Dumit and EHRs   2 comments

While I was reading Dumit, I was questioning how in the world I was really going to be able to connect to all of this scientific talk, until I got to the middle of chapter 2 and ran across this quote:

The historical turning point or scientific catalyst will be the new source of information and the device that provides it.  The challenge to its inventor is to gain the recognition for it from peers who are not prepared to change their perceptions or their stakes to accept this new information.  In fact, Phelps describes most of science in this vein of difficult revolution…..(38).

While his example below this quote deals with PET scans, this absolutely relates to the opposition we are dealing with in terms of EHRs.  While I am not sure that only one inventor is going to have to gain recognition, I believe it will be a system that has to be recognized, and it is the doctors and patients who are going to prepare themselves for a change in perception of the effectiveness of this system and reevaluate their stakes in paper record management.

And Phelp’s PET scan example isn’t much far fetched from what we are seeing with the EHRs.  When Johns Hopkins made the leap and people saw that the approach was possible, it became an accepted approach.  With EHRs, once these trial programs that different medical groups are working with become visible to the populations they will serve and viable as an approach, people  will be able to acknowledge just how effective they are; and then as with the PET scan, the EHR system can become “a really powerful thing” (39).

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Posted November 9, 2010 by terieleawatkins in Uncategorized

2 responses to “Dumit and EHRs

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  1. I was thinking the same thing when I read that section. I was going to include it in my response but chose a different focus so I’m glad you brought it up. EHRs face the same type of resistance of any new technology and the suspicions, fears, and concerns that go along with unknown territories. We are suspicious of what we don’t understand. People were probably initially wary of paper checks as currency, but now we take pictures of and deposit checks using iPhones. While many of us have expressed difficulty assuaging fears when we find such concerns valid, we must also look ahead to the inevitable future and convince others to get on that unstoppable train one way or another. But with brain imaging (and EHRs), such speculation and suspicions are important to resist uncritical investment in technology.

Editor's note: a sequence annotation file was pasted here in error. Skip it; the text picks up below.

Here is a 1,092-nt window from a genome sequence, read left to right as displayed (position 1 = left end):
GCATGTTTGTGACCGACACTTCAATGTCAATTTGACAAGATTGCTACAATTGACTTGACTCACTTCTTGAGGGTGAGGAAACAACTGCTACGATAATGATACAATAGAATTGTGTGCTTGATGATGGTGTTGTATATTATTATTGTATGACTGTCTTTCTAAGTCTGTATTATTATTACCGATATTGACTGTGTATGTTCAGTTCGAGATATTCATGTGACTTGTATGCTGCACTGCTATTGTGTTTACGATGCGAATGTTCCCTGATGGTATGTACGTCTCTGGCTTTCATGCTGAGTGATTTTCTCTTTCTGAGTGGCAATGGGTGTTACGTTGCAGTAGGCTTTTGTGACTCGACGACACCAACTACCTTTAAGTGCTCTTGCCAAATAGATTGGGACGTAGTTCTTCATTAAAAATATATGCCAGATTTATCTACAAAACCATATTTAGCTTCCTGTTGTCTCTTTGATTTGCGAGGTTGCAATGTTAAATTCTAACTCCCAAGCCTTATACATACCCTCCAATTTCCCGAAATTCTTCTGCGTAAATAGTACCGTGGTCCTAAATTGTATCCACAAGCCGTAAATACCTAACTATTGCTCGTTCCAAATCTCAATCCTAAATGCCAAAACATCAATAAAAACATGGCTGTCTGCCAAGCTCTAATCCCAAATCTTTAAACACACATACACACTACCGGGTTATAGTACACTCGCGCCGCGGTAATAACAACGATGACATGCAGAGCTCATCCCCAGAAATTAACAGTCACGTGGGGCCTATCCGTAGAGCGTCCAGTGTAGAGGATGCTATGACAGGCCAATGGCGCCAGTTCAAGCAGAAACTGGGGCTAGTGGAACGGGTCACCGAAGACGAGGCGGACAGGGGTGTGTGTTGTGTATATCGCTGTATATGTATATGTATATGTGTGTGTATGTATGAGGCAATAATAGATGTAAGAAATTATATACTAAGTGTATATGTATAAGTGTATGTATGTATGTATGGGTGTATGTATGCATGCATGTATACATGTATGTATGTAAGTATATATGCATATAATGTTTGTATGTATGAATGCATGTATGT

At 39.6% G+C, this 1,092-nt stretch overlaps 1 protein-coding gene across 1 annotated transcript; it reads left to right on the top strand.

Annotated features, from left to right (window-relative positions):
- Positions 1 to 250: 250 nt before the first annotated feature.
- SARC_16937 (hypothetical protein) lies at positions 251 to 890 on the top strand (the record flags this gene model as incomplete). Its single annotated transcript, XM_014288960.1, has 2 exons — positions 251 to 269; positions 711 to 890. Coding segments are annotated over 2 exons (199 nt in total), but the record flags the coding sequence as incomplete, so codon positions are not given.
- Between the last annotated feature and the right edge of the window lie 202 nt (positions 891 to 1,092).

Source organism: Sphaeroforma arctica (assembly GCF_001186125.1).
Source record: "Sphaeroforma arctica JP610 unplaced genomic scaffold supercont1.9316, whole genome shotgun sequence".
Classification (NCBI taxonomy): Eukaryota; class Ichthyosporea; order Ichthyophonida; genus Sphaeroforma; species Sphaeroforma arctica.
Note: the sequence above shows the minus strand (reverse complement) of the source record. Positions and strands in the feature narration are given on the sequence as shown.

2. Hi All:

    I am teaching an ethics and philosophy course for nurses. All 14 students are RNs, but they have AS degrees and are now working toward the BSN.

    I took them to the computer lab this week to work on a mission statement and personal philosophy paper. Once in the lab, the students read the instructions directing them to a website.

    “How do I go to a website professor?”

    My answer: “go online and use the URL on the instruction sheet.”

    “How do I get to online?”

    After I helped 8 of the 14 use the blue e for Explorer and then explained how to type http://www.fillinurlhere into the URL window at the top of the page, I left them to create their mission statements.

    Then they were ready to type their papers in Word.

    “Professor, you say on the instruction sheet to use a Word document. Did you already give us that?”

    My answer: Nope, Word is in the computer.

    I walked them through opening Word…

    Finally, I helped a nurse send her draft to herself as an attachment to an email. She was concerned that I wanted her to use her ‘home’ email because she wasn’t at home. “How will I open the email from school when it is home email?”

    We have reason to be concerned about EHRs being used by medical professionals who do not know how to open Windows or IE or who do not understand that yahoo email is yahoo email regardless of one’s location.

    We are introducing speeding bus technology to medical professionals who cannot use tricycle technology.

    Elle

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